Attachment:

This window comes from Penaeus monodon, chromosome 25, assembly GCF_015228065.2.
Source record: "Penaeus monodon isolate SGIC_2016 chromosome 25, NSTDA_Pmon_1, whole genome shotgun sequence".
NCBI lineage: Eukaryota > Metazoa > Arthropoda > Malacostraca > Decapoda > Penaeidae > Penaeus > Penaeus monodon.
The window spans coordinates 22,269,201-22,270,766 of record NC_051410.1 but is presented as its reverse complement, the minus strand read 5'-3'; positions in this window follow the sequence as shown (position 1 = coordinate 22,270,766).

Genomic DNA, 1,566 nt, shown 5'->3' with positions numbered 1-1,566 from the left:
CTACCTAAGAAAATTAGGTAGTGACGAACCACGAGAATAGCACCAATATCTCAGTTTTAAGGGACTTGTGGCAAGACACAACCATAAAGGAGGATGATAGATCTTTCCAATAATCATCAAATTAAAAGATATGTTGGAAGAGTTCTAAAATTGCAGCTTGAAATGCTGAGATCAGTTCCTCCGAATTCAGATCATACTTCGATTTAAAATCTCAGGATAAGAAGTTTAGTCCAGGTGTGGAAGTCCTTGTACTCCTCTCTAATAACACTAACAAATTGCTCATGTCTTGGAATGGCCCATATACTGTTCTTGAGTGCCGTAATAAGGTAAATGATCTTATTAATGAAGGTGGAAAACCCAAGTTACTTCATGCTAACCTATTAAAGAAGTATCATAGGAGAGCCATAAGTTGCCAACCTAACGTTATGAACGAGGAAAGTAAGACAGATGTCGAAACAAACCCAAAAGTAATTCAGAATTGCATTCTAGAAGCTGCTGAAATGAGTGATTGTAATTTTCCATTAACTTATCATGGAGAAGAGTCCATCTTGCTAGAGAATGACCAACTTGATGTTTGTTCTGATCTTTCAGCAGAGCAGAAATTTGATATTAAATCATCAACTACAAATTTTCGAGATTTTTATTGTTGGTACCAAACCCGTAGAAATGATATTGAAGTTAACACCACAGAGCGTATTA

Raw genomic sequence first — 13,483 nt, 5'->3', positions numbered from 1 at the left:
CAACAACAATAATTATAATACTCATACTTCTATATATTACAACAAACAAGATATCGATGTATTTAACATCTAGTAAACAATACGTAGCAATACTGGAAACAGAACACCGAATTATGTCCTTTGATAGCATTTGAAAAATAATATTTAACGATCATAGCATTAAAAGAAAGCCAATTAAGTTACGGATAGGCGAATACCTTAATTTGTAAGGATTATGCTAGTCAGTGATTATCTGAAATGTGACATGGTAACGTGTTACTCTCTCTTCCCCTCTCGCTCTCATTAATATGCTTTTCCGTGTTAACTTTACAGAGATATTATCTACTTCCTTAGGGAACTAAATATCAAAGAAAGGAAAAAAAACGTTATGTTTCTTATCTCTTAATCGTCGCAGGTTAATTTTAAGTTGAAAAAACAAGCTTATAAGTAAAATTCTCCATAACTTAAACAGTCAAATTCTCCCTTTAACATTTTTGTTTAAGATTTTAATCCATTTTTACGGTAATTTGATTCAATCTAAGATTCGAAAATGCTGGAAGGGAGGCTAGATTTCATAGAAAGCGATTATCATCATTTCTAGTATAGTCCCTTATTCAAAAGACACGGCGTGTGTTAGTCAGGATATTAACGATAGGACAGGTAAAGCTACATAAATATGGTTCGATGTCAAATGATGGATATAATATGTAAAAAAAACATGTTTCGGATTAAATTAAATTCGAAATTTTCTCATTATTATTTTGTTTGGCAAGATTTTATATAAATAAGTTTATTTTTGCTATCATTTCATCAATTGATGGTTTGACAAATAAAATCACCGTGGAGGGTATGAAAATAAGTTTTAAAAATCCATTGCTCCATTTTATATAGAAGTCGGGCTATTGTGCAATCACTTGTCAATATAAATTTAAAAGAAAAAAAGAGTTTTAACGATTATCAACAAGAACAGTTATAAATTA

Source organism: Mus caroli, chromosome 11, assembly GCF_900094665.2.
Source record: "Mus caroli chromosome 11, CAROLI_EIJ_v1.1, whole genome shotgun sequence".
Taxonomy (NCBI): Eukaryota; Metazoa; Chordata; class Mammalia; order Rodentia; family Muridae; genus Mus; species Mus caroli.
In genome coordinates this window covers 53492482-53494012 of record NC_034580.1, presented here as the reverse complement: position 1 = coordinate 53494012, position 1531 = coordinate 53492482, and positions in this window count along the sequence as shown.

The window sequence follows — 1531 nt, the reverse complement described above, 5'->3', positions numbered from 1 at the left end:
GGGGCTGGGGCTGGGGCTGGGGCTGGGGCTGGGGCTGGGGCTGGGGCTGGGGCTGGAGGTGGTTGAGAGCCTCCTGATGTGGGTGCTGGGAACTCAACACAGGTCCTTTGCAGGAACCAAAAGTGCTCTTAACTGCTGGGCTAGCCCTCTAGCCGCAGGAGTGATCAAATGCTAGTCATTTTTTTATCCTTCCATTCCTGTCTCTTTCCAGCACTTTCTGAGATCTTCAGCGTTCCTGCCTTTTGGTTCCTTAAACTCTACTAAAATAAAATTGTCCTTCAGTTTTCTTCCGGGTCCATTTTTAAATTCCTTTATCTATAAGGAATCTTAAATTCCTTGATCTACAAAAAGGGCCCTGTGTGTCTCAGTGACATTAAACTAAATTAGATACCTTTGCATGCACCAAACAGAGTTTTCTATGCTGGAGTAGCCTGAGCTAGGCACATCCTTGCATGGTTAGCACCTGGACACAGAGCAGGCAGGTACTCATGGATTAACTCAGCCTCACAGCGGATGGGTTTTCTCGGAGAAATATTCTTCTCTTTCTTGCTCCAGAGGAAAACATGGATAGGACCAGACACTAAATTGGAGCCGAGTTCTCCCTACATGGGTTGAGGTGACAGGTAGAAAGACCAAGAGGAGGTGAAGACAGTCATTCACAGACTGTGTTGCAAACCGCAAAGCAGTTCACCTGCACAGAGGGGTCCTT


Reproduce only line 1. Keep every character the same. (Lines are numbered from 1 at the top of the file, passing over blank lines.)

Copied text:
This window comes from Penaeus monodon, chromosome 25, assembly GCF_015228065.2.